“If this was the product of a mistake, it would completely undermine confidence in our ability to fairly administer the criminal laws,” he added, citing 186 exonerations out of 1,540 executions, or 8.3 executions per exoneration. .

“When you think of the death penalty in terms of any other public policy, this level of fatal error would not be tolerated,” Dunham told Catholic News Service. “If it were a plane crash for 8.3 times it goes where it’s supposed to go, we would revamp or dismantle the aviation system. “

The relatively few prosecutors who still seek the death penalty come from “the culture of the 1990s”, when tough stances on crime such as the three strike and revocation of parole laws and “Good times” for prisoners have settled among state and federal lawmakers, Dunham said.

“There are pockets that public officials always want to lead him aggressively. And their conduct in this regard has become more and more extreme. It’s as if they hadn’t learned that the public no longer reacts to breast shots, ”he added.

He pointed to Arizona, which he said is so “frustrated that they can’t carry out executions, (she) now performs executions with hydrogen cyanide – the same gas the Nazis used.” to kill a million people in the concentration camps ”.

When the state realized its drugs were expiring sooner than expected, leaving Arizona unable to execute prisoners, it asked the courts to “cut the time for judicial review in half.” It is conduct that shows a total disregard for the rule of law and due process, ”said Dunham. “And the Arizona Supreme Court had had enough and said no.”

South Carolina, Dunham noted, had no drugs to carry out executions “and used it as a tool to persuade the Legislature to make the electric chair the default method of execution and ‘adopt a firing squad as a back-up method “.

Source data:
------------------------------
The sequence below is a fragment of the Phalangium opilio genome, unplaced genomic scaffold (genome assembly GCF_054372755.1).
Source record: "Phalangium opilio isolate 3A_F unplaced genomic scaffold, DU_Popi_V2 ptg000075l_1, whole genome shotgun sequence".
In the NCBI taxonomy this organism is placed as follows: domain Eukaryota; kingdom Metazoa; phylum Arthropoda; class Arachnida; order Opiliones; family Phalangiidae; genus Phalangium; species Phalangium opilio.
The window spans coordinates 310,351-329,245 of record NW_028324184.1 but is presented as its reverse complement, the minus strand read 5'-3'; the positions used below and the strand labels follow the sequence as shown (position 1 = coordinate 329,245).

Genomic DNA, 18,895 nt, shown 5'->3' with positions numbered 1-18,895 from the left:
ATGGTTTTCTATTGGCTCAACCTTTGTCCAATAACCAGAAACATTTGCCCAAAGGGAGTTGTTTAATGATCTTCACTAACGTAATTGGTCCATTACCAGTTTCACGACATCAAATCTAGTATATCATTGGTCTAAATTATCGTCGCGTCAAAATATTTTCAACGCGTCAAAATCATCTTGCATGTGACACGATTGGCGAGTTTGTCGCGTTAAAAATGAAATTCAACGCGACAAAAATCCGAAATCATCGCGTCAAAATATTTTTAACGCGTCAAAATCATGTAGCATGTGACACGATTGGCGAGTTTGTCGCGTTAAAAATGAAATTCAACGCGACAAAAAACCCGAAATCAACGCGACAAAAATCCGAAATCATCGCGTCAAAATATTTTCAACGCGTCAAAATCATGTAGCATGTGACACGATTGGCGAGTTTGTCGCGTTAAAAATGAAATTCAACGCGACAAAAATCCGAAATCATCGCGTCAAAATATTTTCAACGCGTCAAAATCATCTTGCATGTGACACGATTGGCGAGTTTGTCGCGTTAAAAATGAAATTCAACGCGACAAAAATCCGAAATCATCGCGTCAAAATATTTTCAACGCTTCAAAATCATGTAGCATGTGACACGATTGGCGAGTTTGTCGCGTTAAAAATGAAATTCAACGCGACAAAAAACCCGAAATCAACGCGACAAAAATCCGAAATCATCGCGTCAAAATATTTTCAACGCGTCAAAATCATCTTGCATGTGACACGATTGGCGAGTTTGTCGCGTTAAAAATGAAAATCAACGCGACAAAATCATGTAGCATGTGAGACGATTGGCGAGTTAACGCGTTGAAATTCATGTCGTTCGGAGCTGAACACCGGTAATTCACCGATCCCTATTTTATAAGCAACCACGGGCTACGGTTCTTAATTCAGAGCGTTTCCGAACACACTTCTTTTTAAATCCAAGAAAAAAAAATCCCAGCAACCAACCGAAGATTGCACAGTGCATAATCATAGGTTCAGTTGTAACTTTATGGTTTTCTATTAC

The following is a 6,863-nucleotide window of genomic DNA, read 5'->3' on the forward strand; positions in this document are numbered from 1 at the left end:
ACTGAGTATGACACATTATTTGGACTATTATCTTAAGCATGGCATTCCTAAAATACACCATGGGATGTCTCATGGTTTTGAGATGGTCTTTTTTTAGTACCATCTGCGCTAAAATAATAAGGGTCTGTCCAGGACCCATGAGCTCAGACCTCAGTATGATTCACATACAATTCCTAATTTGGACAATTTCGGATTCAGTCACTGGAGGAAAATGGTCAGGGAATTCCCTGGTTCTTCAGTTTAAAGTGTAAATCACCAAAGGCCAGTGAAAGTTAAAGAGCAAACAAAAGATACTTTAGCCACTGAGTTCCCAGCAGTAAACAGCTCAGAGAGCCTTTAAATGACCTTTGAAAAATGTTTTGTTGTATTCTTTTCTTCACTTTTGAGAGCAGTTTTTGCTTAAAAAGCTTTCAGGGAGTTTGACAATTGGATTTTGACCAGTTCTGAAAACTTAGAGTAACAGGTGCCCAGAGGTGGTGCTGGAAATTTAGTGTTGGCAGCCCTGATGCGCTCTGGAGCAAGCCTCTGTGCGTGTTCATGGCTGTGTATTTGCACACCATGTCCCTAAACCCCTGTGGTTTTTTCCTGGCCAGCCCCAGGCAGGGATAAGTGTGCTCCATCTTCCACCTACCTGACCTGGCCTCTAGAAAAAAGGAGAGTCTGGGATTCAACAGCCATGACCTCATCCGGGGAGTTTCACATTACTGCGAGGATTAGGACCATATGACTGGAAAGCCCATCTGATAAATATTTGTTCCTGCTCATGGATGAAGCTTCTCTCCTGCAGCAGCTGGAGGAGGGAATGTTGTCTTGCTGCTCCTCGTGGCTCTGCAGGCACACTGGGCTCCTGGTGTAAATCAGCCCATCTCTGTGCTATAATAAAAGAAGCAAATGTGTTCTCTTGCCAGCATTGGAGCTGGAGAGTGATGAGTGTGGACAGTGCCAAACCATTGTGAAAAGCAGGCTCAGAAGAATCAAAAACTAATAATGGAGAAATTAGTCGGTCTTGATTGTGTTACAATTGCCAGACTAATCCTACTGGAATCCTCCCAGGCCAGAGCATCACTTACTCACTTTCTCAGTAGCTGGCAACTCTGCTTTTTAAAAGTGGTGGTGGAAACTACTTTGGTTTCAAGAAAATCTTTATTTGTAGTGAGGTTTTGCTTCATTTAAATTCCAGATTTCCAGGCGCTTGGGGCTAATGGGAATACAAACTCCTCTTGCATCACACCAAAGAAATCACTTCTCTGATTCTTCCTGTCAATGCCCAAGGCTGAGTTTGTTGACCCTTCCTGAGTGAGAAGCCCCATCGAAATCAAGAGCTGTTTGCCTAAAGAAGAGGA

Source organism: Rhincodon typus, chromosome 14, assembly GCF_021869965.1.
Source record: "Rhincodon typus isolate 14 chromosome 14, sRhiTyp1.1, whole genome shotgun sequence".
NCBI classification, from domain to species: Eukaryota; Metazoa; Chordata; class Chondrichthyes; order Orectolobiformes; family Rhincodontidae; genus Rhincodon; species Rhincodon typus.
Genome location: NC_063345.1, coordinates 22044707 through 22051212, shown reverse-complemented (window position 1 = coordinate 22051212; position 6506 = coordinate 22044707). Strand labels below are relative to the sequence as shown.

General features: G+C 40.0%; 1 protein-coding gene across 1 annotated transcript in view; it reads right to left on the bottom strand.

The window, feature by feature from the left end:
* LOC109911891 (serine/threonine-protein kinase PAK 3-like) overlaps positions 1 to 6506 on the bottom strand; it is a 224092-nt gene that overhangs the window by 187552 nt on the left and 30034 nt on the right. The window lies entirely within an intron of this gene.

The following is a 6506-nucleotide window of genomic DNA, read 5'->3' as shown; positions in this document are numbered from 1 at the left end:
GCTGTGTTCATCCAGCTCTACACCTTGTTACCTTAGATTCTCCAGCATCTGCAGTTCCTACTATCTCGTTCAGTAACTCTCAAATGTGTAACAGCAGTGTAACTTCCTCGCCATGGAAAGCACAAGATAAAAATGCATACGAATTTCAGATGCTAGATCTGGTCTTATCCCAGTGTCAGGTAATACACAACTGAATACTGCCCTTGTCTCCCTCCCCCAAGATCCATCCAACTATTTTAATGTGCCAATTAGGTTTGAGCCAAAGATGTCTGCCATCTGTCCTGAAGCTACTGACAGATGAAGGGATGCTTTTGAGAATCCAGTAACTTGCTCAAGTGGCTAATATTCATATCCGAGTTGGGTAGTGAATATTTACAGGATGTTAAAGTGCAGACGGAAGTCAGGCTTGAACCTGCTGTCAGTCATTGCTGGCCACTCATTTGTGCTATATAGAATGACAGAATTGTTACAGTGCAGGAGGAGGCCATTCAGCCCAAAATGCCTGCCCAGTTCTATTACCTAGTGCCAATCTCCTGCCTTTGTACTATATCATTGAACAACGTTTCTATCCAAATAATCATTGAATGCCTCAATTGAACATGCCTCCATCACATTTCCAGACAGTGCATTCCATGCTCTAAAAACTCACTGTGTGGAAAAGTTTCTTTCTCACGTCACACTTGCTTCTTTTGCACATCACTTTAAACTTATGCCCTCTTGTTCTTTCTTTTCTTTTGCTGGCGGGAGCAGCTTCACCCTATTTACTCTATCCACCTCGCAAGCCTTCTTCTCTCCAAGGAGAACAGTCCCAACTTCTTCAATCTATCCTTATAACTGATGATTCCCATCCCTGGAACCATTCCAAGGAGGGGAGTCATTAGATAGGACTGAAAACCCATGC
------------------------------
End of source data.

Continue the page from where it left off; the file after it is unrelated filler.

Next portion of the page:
Prosecutors then sought to execute two prisoners with the electric chair “without giving them the possibility that the law requires to select the firing squad and without even bothering to develop a protocol for carrying out the executions by a firing squad. ‘execution,’ he said.

“If you have that level of pride and incompetence – even states that execute more people than any other jurisdiction in the Western Hemisphere – it undermines public confidence that states can trust the sentence.” of death, ”added Dunham.

“While not at all representative of the country’s real long-term trajectory away from capital punishment, these scattered efforts to escalate executions require our continued vigilance,” said Krisanne Vaillancourt Murphy, Executive Director of the Catholic Mobilizing Network, in a December 16 statement. statement in response to the report of the Information Center on the Death Penalty.

“Recent advances towards the abolition of the death penalty far outweigh the decline in executions we see in aberrant states and jurisdictions,” she added. “Capital punishment is dying in the United States and Catholics have renewed their encouragement for the work that lies ahead. “